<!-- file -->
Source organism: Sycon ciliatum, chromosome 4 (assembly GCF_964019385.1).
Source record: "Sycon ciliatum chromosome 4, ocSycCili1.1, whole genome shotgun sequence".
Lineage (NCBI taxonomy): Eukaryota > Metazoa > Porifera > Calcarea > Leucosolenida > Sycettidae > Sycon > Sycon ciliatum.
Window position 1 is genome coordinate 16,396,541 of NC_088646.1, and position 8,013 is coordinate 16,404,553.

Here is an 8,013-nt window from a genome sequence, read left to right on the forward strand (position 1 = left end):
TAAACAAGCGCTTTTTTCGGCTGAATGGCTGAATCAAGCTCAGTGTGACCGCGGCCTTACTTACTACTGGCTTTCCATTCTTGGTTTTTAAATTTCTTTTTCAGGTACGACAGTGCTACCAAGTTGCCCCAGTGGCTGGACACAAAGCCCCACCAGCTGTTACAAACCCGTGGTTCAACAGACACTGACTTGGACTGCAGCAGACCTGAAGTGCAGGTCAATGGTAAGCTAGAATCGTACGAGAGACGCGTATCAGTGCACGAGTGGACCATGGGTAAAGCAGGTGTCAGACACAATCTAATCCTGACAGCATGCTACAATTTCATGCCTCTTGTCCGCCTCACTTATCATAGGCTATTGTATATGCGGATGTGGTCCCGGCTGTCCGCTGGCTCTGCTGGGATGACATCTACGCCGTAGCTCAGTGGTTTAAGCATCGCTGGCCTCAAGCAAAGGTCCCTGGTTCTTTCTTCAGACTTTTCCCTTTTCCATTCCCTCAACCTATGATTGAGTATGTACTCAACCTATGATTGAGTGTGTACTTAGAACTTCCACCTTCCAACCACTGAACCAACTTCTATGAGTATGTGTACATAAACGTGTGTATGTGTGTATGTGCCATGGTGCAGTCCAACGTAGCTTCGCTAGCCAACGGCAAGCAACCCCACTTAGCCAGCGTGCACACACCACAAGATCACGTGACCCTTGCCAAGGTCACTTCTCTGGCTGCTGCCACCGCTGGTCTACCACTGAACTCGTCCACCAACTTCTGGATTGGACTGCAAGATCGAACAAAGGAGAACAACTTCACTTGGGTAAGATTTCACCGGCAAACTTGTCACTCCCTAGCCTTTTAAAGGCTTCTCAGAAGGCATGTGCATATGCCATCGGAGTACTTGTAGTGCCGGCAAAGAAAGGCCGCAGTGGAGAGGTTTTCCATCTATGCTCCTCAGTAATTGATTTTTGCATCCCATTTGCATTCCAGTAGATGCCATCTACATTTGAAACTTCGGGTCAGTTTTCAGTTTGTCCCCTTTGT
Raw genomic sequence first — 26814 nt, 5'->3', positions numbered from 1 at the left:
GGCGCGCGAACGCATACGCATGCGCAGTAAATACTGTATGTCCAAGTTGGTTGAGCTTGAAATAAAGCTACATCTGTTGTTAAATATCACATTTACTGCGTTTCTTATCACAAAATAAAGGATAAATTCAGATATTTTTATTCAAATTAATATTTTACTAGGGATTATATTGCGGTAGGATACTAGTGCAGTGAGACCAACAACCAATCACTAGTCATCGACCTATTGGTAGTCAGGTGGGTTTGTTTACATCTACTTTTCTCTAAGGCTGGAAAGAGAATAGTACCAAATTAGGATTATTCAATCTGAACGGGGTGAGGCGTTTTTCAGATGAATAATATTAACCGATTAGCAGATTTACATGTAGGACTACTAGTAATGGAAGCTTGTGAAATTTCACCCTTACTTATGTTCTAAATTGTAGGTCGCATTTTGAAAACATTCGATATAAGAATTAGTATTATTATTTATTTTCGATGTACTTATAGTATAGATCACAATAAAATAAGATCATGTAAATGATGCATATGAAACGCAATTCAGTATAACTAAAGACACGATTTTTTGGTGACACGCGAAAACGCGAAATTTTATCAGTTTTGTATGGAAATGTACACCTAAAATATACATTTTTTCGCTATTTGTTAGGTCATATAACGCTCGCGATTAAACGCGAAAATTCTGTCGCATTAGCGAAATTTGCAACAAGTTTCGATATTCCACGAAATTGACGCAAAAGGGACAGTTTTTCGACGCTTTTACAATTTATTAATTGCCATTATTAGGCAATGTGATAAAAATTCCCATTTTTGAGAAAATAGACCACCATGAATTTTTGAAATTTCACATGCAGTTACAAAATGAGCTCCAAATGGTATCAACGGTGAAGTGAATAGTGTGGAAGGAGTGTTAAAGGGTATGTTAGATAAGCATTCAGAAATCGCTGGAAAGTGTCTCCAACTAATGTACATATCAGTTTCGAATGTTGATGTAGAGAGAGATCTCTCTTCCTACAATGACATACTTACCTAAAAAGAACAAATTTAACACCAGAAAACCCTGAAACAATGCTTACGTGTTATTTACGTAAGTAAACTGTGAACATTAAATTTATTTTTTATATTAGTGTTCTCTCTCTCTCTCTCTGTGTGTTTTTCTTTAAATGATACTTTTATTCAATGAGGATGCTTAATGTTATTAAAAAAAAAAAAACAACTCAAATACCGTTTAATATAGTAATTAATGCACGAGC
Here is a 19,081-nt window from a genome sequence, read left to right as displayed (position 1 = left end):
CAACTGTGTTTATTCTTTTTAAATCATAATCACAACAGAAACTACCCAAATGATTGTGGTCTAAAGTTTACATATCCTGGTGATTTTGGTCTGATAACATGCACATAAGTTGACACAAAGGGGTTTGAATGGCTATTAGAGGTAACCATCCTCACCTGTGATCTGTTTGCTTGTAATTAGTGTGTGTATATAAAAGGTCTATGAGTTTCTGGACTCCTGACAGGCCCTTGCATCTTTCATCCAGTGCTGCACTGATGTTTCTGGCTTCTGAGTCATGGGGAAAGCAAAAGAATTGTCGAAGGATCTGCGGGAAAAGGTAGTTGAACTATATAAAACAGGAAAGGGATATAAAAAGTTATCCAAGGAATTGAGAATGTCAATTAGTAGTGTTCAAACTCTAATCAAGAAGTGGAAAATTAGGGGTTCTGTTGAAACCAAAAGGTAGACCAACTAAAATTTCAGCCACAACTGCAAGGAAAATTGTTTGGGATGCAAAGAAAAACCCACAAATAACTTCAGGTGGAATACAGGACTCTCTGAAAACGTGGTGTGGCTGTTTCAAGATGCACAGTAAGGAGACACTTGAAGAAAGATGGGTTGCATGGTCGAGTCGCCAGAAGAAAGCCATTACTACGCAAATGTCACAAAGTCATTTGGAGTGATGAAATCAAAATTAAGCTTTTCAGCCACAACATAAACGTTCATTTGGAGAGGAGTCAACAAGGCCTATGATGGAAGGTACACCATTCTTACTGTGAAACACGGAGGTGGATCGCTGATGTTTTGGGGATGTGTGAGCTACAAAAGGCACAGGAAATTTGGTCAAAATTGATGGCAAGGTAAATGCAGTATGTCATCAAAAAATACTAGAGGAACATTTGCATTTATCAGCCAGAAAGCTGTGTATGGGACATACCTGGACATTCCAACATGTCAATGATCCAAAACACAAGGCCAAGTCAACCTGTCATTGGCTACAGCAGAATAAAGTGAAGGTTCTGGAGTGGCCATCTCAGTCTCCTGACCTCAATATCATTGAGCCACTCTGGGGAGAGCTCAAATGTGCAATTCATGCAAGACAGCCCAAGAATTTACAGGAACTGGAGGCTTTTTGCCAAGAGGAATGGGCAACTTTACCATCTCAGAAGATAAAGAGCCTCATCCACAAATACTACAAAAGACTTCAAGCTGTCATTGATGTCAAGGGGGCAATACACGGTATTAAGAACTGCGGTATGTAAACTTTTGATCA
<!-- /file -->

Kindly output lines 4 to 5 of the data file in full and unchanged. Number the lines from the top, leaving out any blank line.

Window position 1 is genome coordinate 16,396,541 of NC_088646.1, and position 8,013 is coordinate 16,404,553.

Here is an 8,013-nt window from a genome sequence, read left to right on the forward strand (position 1 = left end):